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Ocean Insight applies spectroscopy to heme protein characterization for biomedical applications
Winter Park, FL: – A research team from applied spectral knowledge company Ocean Insight has succeeded in using UV-Vis spectroscopy to explore the characterization of the heme proteins hemoglobin, myoglobin and cytochrome, which have important functions in mammalian physiology, particularly as carriers of oxygen in the bloodstream.
In a blog post, Ocean Insight Lab Services Manager Yvette Mattley tells how this advance has implications for biomedical applications, with absorbance spectroscopy, particularly in the UV-Vis range, providing a powerful tool to characterize proteins and other life science samples in education, research, clinical laboratory, and medical care settings.
The Heme Proteins
Heme groups bind to proteins and are critical for proteins to carry out their biological functions. Heme proteins have an iron atom at the center of a porphyrin prosthetic group, making them an extremely versatile example of a larger class of metalloproteins that have metal ion cofactors, such as hemoglobin and myoglobin that function to store and transport oxygen in mammalian cells. Another example of a metalloprotein is cytochrome c, which plays a critical role in the electron transport chain to aid in ATP synthesis.
Heme proteins play a vital role in mammal physiology by storing and transport oxygen in the bloodstream and transport electrons in the mitochondria to synthesize high-energy molecules used to drive cellular processes. This is a field of research particularly relevant to study of therapies to treat COVID-19 coronavirus patients, many of whom present with severe hypoxia.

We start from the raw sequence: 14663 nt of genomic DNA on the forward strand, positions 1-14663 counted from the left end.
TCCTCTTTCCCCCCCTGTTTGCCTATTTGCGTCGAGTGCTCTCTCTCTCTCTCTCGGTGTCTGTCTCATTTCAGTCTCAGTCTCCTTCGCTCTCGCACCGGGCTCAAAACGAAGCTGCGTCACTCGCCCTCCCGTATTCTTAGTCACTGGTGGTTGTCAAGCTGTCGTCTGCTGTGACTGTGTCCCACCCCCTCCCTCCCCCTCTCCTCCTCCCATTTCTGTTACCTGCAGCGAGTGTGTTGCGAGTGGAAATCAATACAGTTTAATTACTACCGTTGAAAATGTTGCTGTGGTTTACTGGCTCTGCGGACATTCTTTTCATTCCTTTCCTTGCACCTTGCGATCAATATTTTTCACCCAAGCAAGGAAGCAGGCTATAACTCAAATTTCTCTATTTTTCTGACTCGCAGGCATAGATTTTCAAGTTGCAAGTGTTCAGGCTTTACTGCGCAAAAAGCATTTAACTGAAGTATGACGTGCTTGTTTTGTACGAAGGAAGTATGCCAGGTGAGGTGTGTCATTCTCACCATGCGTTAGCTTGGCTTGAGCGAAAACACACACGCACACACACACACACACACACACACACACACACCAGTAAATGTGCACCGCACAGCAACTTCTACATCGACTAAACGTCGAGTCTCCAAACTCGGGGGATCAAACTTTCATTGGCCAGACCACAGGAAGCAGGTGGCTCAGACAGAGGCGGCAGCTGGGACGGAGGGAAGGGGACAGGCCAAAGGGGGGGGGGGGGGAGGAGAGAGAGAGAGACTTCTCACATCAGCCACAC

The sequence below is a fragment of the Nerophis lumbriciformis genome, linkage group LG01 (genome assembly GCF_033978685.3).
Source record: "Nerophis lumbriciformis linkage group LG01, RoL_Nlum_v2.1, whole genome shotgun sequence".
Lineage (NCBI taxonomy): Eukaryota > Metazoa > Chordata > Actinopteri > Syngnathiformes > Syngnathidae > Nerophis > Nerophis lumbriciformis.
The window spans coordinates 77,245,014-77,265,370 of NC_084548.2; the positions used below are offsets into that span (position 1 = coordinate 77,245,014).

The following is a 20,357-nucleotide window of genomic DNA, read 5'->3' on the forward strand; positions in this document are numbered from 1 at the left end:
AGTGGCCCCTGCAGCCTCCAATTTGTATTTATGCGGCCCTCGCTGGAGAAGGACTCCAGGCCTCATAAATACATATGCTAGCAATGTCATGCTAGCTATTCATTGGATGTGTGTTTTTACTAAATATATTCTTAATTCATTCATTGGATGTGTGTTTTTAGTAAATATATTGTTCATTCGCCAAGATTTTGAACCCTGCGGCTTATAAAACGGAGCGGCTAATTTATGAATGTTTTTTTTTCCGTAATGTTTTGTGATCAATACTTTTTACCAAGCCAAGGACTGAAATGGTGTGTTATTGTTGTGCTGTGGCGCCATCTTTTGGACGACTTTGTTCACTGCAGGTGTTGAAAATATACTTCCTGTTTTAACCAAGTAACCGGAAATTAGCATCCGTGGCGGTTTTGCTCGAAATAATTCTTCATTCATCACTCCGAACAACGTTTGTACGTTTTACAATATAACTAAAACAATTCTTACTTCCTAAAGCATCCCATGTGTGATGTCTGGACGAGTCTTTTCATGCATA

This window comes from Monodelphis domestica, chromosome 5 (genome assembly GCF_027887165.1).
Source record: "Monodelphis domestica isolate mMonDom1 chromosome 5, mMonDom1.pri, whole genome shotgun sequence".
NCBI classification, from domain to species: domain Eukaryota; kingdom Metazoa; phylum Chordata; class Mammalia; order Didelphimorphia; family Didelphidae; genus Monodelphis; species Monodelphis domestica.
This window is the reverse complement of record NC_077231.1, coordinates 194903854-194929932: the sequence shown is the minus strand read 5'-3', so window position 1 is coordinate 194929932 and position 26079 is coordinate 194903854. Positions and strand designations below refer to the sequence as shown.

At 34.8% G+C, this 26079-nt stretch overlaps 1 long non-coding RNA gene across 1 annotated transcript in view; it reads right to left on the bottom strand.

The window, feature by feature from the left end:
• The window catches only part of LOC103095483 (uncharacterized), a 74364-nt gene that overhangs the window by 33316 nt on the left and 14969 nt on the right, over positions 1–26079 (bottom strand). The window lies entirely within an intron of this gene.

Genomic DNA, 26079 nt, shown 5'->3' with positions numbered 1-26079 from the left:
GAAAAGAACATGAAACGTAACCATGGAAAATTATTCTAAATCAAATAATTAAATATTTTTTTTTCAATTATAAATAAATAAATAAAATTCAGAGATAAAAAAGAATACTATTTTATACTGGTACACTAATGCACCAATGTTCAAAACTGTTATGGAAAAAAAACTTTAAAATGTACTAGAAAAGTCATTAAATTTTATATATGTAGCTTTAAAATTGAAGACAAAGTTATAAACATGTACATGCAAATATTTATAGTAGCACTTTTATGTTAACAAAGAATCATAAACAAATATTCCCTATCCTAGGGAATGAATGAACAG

Using spectroscopy to characterize heme proteins
Heme groups generate absorbance bands that vary according to the state of the heme group. Absorbance measurements can be used to study critical protein parameters, particularly protein conformation (structure), and to provide information on the binding and oxidation state of the heme prosthetic group.
The presence of the heme prosthetic group makes UV-Vis spectroscopy a powerful tool for studying heme proteins via their spectral changes. The prosthetic group gives rise to the absorbance spectra, which vary with the state of the heme group.
“Heme proteins may carry up to four oxygen molecules, with the conformation of the protein being different depending on the presence of the oxygen molecule, and the number of bound oxygen molecules. As such, spectroscopy is a useful tool for measuring blood oxygen levels. This is important in a variety of medical applications, including situations where patients are sedated, comatose or otherwise unable to express nausea or faintness, which are common signs of low blood oxygenation,” Yvette Mattley points out.
Experiments and results
The Ocean Insight Lab Services team used UV-Vis spectroscopy to explore the characterization of hemoglobin, myoglobin and cytochrome, whose unique spectra can be measured using absorption spectroscopy in the ultraviolet or visible ranges.
“The original setup for this experiment used a Spark spectral sensor, which has since been retired. The Ocean HDX and Flame spectrometers are current options for these experiments that provide significant advantages in performance, flexibility and stability,” Ms. Mattley explains.